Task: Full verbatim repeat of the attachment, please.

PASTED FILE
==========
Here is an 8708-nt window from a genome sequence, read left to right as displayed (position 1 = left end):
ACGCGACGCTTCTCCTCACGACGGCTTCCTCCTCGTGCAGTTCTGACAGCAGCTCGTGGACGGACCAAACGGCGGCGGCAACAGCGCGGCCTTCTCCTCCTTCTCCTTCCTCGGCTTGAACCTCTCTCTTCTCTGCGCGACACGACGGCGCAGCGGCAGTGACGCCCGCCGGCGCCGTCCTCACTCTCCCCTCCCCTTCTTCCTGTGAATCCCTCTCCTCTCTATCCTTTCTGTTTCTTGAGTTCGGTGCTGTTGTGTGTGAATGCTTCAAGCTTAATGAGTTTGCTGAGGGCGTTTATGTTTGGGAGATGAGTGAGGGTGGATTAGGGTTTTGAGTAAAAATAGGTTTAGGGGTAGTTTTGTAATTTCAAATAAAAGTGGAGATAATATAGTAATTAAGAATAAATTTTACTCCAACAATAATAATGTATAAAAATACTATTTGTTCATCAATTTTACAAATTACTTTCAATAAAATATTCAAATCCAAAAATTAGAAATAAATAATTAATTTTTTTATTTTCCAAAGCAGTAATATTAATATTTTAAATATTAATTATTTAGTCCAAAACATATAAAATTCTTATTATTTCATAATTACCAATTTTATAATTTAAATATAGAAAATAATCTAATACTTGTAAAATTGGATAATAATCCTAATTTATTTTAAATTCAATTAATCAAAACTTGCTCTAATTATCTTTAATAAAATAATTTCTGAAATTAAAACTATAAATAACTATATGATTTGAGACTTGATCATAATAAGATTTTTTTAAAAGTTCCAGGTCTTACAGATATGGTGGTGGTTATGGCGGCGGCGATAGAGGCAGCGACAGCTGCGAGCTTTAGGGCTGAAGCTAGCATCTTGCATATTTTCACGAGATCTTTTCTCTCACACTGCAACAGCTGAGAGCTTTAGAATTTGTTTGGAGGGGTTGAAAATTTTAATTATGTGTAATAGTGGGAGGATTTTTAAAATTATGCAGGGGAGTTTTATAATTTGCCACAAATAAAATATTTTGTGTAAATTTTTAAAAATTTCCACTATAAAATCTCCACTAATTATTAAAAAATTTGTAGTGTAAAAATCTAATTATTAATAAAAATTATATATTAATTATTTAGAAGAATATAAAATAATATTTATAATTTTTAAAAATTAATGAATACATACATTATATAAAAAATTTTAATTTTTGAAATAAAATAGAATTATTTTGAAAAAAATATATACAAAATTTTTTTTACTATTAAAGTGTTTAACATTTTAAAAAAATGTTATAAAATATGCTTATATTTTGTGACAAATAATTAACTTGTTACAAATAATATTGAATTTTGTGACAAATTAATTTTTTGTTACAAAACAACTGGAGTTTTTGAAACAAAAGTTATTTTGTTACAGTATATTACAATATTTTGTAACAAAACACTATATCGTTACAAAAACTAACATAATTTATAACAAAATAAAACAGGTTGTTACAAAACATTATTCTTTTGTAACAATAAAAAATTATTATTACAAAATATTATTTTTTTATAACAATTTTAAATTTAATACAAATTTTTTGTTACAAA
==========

Here is an 8708-nt window from a genome sequence, read left to right as displayed (position 1 = left end):
ACGCGACGCTTCTCCTCACGACGGCTTCCTCCTCGTGCAGTTCTGACAGCAGCTCGTGGACGGACCAAACGGCGGCGGCAACAGCGCGGCCTTCTCCTCCTTCTCCTTCCTCGGCTTGAACCTCTCTCTTCTCTGCGCGACACGACGGCGCAGCGGCAGTGACGCCCGCCGGCGCCGTCCTCACTCTCCCCTCCCCTTCTTCCTGTGAATCCCTCTCCTCTCTATCCTTTCTGTTTCTTGAGTTCGGTGCTGTTGTGTGTGAATGCTTCAAGCTTAATGAGTTTGCTGAGGGCGTTTATGTTTGGGAGATGAGTGAGGGTGGATTAGGGTTTTGAGTAAAAATAGGTTTAGGGGTAGTTTTGTAATTTCAAATAAAAGTGGAGATAATATAGTAATTAAGAATAAATTTTACTCCAACAATAATAATGTATAAAAATACTATTTGTTCATCAATTTTACAAATTACTTTCAATAAAATATTCAAATCCAAAAATTAGAAATAAATAATTAATTTTTTTATTTTCCAAAGCAGTAATATTAATATTTTAAATATTAATTATTTAGTCCAAAACATATAAAATTCTTATTATTTCATAATTACCAATTTTATAATTTAAATATAGAAAATAATCTAATACTTGTAAAATTGGATAATAATCCTAATTTATTTTAAATTCAATTAATCAAAACTTGCTCTAATTATCTTTAATAAAATAATTTCTGAAATTAAAACTATAAATAACTATATGATTTGAGACTTGATCATAATAAGATTTTTTTAAAAGTTCCAGGTCTTACAGATATGGTGGTGGTTATGGCGGCGGCGATAGAGGCAGCGACAGCTGCGAGCTTTAGGGCTGAAGCTAGCATCTTGCATATTTTCACGAGATCTTTTCTCTCACACTGCAACAGCTGAGAGCTTTAGAATTTGTTTGGAGGGGTTGAAAATTTTAATTATGTGTAATAGTGGGAGGATTTTTAAAATTATGCAGGGGAGTTTTATAATTTGCCACAAATAAAATATTTTGTGTAAATTTTTAAAAATTTCCACTATAAAATCTCCACTAATTATTAAAAAATTTGTAGTGTAAAAATCTAATTATTAATAAAAATTATATATTAATTATTTAGAAGAATATAAAATAATATTTATAATTTTTAAAAATTAATGAATACATACATTATATAAAAAATTTTAATTTTTGAAATAAAATAGAATTATTTTGAAAAAAATATATACAAAATTTTTTTTACTATTAAAGTGTTTAACATTTTAAAAAAATGTTATAAAATATGCTTATATTTTGTGACAAATAATTAACTTGTTACAAATAATATTGAATTTTGTGACAAATTAATTTTTTGTTACAAAACAACTGGAGTTTTTGAAACAAAAGTTATTTTGTTACAGTATATTACAATATTTTGTAACAAAACACTATATCGTTACAAAAACTAACATAATTTATAACAAAATAAAACAGGTTGTTACAAAACATTATTCTTTTGTAACAATAAAAAATTATTATTACAAAATATTATTTTTTTATAACAATTTTAAATTTAATACAAATTTTTTGTTACAAA